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Inc. v. Radius Bank

United States District Court, W.D. Texas, Austin Division

January 10, 2020

Q2 SOFTWARE, INC., Plaintiff
v.
RADIUS BANK, Defendant

          ORDER

          SUSAN HIGHTOWER UNITED STATES MAGISTRATE JUDGE

         On January 6, 2020, the District Court referred Plaintiff's Motion to Compel Defendant's Production (Dkt. No. 28), Joint Motion Requesting Entry of Agreed Order (Dkt. No. 32), Plaintiff's Renewed Motion to Compel Defendant's Production and Motion for Sanctions (Dkt. No. 33), Plaintiff's Motion for Expedited Telephone Hearing on Renewed Motion to Compel Defendant's Production and Motion for Sanctions (Dkt. No. 34), and all related filings, to the undersigned for disposition pursuant to 28 U.S.C. § 636(b)(1)(A), Federal Rule of Civil Procedure 72, and Rule 1(c) of Appendix C of the Local Rules of the United States District Court for the Western District of Texas (“Local Rules”). The Court held a telephone hearing on the motions on January 9, 2020. See Dkt. No. 39.

         I. Background

         This discovery dispute concerns Plaintiff Q2 Software, Inc.'s requests for production (“RFPs”), served on defendant Radius Bank on March 6, 2019 and November 1, 2019. On November 18, 2019, Q2 moved to compel production in response to the RFPs. Dkt. No. 28. On December 6, 2019, the parties jointly submitted an agreed order, signed by counsel for both parties, in which the parties stated that they had “agreed to resolve their disputes related to the Motion” to Compel. Dkt. No. 32. The agreement provided in part that:

Radius will produce all documents sought by the Motion that are within its possession, custody, or control and in accordance with the parties' agreement regarding custodians and search terms, on a rolling basis, beginning as soon as practicable after December 6, 2019. Production of all such documents shall be complete by December 20, 2019.

Dkt. No. 32-1 at ¶ 2. The parties agreed to extend the discovery deadline, which had been October 4, 2019, until December 23, 2019. Id. at ¶ 3. Radius also agreed to pay Q2 $5, 000 for attorneys' fees incurred in making the motion to compel within 20 days of entry of the order. Id. at ¶ 1.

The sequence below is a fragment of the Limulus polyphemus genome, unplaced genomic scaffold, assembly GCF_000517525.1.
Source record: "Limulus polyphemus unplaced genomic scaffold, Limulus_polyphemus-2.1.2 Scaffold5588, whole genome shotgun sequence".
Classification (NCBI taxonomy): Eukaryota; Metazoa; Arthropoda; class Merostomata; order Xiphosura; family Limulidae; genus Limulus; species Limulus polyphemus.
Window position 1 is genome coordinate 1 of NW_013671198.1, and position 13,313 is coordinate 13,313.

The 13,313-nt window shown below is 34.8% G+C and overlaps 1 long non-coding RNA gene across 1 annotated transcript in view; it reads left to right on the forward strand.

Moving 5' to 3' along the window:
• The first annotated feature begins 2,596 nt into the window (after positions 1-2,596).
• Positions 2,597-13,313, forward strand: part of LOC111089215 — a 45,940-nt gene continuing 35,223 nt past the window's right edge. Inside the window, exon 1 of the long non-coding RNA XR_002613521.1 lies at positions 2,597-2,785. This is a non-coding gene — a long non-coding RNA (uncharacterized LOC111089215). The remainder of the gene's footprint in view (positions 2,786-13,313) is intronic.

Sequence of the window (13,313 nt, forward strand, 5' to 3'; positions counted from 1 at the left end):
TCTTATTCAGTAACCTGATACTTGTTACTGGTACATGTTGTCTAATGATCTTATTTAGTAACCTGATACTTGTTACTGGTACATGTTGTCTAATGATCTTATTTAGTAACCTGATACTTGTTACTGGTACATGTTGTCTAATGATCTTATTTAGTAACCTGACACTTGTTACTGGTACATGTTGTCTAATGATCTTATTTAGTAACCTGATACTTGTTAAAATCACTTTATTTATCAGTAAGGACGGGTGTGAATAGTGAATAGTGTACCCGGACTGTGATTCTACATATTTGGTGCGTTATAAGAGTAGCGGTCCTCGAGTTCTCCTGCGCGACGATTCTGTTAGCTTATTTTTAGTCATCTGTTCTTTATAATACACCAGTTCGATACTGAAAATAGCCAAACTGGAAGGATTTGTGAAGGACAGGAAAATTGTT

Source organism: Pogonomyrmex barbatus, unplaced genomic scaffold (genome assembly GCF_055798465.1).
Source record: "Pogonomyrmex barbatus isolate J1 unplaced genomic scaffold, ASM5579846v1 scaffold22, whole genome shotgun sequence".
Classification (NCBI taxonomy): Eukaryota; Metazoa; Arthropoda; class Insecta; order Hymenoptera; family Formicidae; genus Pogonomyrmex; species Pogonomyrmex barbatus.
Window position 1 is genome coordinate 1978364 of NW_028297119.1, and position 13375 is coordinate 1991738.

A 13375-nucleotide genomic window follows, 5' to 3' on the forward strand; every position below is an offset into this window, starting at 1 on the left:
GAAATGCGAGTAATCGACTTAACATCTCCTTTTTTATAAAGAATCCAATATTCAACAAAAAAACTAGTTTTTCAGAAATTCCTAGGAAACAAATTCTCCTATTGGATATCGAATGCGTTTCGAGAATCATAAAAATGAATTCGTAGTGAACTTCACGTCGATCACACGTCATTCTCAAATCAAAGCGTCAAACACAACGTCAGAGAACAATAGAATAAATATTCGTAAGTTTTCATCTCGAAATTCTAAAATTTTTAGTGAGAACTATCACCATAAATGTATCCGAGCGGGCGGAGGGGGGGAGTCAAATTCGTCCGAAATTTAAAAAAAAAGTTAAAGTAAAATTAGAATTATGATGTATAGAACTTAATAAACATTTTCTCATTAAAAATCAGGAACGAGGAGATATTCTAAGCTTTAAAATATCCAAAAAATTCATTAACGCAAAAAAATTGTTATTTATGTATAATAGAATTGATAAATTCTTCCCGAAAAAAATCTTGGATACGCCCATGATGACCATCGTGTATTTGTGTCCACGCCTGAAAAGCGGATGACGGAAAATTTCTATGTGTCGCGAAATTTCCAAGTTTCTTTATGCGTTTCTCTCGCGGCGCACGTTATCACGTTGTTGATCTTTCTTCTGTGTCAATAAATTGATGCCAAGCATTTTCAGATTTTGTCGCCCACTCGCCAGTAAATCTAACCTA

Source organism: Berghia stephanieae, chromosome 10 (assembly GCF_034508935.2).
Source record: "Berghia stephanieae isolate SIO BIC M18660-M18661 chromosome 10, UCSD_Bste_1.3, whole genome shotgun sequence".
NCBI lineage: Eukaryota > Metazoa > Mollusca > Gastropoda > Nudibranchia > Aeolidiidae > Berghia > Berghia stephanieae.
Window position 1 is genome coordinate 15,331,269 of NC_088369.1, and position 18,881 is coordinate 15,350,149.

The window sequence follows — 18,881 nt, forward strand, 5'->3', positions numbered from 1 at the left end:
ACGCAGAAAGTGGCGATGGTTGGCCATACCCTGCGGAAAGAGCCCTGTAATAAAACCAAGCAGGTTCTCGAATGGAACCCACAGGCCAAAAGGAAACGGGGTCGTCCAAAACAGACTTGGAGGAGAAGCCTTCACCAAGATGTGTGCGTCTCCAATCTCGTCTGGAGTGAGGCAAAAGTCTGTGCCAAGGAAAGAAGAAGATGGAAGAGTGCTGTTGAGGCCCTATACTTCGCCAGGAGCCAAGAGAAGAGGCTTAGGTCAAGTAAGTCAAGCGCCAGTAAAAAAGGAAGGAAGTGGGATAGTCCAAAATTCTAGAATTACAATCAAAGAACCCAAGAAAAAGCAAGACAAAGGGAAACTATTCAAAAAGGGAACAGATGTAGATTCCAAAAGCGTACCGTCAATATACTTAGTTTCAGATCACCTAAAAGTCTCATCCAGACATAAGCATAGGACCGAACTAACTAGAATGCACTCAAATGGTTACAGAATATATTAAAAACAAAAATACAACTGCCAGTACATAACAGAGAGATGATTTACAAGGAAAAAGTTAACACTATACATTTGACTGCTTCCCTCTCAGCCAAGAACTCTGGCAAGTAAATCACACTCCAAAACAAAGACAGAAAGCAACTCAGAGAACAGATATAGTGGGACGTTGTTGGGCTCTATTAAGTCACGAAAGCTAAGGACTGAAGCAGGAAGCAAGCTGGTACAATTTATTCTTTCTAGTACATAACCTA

On December 12 and 13, 2019, the parties met and conferred regarding Radius' responses and objections to the RFPs. See Dkt. No. 33-2 at ¶ 9. The parties finalized search term combinations that would be applied to the search of the documents Radius had gathered and isolated, and Q2 agreed to narrow its second set of RFPs, seeking documents responsive only to request Nos. 25, 32, 33, 34, 35, 40, 41, and 43. Id.

         Having received no documents and hearing nothing further from Radius, counsel for Q2 emailed Radius requesting a status update on the production on December 16, 2019, and December 18, 2019. See Dkt. No. 33-1 at 139. Counsel for Radius did not respond to either request. In response to a third email Q2 sent December 20, 2019 - the date by which Radius had agreed to complete its production - counsel for Radius responded by stating: “I expect to begin a rolling production of the materials collected from Radius's archives next week and will be available Monday to visit further about Radius's objections to Q2's most recent request for production.” Id. at 144.

         In light of Radius's failure to comply with its agreement or communicate appropriately, on December 23, 2019, Q2 filed its Renewed Motion to Compel and Motion for Sanctions, asking the Court to compel Radius to produce the documents sought in its November 18, 2019 motion to compel and seeking sanctions for Radius' conduct. Dkt. No. 33. Q2 also moved for an expedited telephone hearing on the matter. Dkt. No. 34.

         Meanwhile, trial of this case is scheduled for February 3, 2020, with a final pretrial conference on January 24, 2020, and pretrial information including exhibit and witness lists due January 10, 2020. See Dkt. Nos. 9, 27; Local Rule CV-16(e).

         After considering the parties' briefs, the record, and the arguments at the hearing, the undersigned enters the following order.

         II. Analysis

         A. Motions to Compel

         The scope of discovery is broad. Crosby v. La. Health Serv. and Indem. Co., 647 F.3d 258, 262 (5th Cir. 2011). Federal Rule of Civil Procedure 26 provides that, unless otherwise limited by court order, parties may obtain discovery regarding any nonprivileged matter that is relevant to any party's claim or defense and proportional to the needs of the case, considering the importance of the issues at stake in the action, the amount in controversy, the parties' relative access to relevant information, the parties' resources, the importance of the discovery in resolving the issues, and whether the burden or expense of the proposed discovery outweighs its likely benefit. Fed.R.Civ.P. 26(b)(1). “A discovery request is relevant when the request seeks admissible evidence or ‘is reasonably calculated to lead to the discovery of admissible evidence.'” Crosby, 647 F.3d at 262 (quoting Wi ...


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